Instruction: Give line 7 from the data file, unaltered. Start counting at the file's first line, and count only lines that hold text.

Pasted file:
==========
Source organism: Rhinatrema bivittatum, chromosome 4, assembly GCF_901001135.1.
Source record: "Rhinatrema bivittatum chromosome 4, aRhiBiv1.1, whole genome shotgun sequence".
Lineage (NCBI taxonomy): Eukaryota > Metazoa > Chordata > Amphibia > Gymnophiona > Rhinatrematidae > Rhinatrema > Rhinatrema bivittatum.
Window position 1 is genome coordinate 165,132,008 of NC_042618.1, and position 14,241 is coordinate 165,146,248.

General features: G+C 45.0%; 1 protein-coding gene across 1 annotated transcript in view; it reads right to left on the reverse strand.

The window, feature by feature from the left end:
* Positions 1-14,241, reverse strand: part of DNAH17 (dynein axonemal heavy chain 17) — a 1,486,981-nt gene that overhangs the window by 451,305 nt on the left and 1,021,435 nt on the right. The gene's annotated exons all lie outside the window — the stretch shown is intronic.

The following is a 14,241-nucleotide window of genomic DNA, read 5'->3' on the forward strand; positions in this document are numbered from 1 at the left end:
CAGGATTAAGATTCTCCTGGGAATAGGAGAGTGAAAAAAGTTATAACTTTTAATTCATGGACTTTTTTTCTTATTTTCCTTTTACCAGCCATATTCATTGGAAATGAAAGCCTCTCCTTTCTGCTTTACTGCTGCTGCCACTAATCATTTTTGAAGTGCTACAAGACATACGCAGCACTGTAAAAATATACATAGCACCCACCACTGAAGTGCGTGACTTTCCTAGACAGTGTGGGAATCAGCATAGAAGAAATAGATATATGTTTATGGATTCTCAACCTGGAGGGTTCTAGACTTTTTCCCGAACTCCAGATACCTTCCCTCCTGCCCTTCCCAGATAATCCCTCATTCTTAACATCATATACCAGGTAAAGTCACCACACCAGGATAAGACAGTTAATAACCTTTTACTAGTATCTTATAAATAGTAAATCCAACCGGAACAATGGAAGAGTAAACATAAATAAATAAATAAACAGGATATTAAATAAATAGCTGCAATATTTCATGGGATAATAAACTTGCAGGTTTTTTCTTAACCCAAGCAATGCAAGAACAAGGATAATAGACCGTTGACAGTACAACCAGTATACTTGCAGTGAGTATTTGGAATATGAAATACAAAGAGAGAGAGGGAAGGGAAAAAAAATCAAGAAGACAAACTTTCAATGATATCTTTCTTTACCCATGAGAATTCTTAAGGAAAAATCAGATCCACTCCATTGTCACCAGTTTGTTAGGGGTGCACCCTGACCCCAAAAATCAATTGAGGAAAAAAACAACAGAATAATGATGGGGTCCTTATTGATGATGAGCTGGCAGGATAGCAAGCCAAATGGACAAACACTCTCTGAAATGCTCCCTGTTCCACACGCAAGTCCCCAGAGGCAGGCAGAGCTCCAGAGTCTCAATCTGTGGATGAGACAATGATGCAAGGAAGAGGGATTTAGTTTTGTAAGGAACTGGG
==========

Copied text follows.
* Positions 1-14,241, reverse strand: part of DNAH17 (dynein axonemal heavy chain 17) — a 1,486,981-nt gene that overhangs the window by 451,305 nt on the left and 1,021,435 nt on the right. The gene's annotated exons all lie outside the window — the stretch shown is intronic.